Will virtual charter school students have to meet Maine’s new proficiency-based graduation requirements?

The Maine Charter School Commission today approved Maine’s second virtual charter school. The virtual school will be managed by K12 Inc., only 27.7 percent of whose students  achieve adequate yearly progress by federal standards, and whose graduation rate is a mere 49.1 percent.

Simultaneously,  Maine has been spending huge amounts of taxpayer money converting our traditional public schools to a proficiency-based diploma system, intended to raise significantly the level of what is required academically to earn a high school diploma in our state.

Will the virtual charter school students be held to the same level of achievement soon to be required of our traditional students? What is the mechanism by which  proficiency of students at virtual charter schools will be judged?

If these students do not achieve proficiency as outlined by the Department of Education will they be required to continue attending the virtual school until they do? If the virtual school has such a poor record of preparing students, will taxpayers be expected to continue funding these students year after year as they struggle to achieve proficiency? How much exactly will this new form of schooling cost the taxpayers of Maine, and will our state get better-educated graduates in return? Who will be reaping the profit from Maine’s second virtual charter school?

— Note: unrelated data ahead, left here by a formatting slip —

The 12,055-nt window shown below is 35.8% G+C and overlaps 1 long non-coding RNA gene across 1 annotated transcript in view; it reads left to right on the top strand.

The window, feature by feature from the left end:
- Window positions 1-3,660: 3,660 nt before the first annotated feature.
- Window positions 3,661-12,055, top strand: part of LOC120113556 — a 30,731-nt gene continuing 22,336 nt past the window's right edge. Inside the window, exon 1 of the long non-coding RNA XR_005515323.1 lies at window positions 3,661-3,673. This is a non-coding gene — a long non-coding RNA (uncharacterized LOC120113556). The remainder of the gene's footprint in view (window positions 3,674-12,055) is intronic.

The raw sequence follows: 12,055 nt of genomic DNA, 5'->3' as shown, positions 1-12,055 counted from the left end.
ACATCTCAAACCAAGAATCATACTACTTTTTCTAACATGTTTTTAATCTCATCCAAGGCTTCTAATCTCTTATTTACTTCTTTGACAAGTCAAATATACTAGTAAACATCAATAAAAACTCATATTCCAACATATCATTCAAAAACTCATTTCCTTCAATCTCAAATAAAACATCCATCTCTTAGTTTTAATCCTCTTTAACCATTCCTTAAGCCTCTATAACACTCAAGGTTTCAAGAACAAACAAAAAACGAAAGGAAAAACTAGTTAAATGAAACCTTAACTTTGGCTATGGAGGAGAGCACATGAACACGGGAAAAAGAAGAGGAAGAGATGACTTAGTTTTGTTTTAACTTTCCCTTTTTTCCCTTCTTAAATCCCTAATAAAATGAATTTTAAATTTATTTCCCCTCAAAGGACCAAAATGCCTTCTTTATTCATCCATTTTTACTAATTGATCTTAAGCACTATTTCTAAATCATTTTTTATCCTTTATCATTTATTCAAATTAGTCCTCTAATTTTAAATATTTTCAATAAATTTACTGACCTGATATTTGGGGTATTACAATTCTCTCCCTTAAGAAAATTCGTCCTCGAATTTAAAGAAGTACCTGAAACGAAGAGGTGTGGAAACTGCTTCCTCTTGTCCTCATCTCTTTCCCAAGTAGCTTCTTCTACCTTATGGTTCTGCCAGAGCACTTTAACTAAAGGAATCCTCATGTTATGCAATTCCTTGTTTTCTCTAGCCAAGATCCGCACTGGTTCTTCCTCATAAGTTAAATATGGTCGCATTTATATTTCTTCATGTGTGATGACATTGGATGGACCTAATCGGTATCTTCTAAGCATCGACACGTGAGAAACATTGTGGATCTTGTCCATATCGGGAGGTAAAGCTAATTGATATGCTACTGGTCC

Kathreen Harrison

About Kathreen Harrison

Kathreen Harrison is a public school teacher in Maine. She has a master’s degree from Bank Street College of Education and a bachelor’s degree from Harvard College. She has worked in a variety of schools in New York and Maine in a number of capacities – French teacher, gifted and talented teacher, elementary school teacher, and curriculum coordinator for island schools. She has lived in Maine for 20 years and has a particular interest in school reform.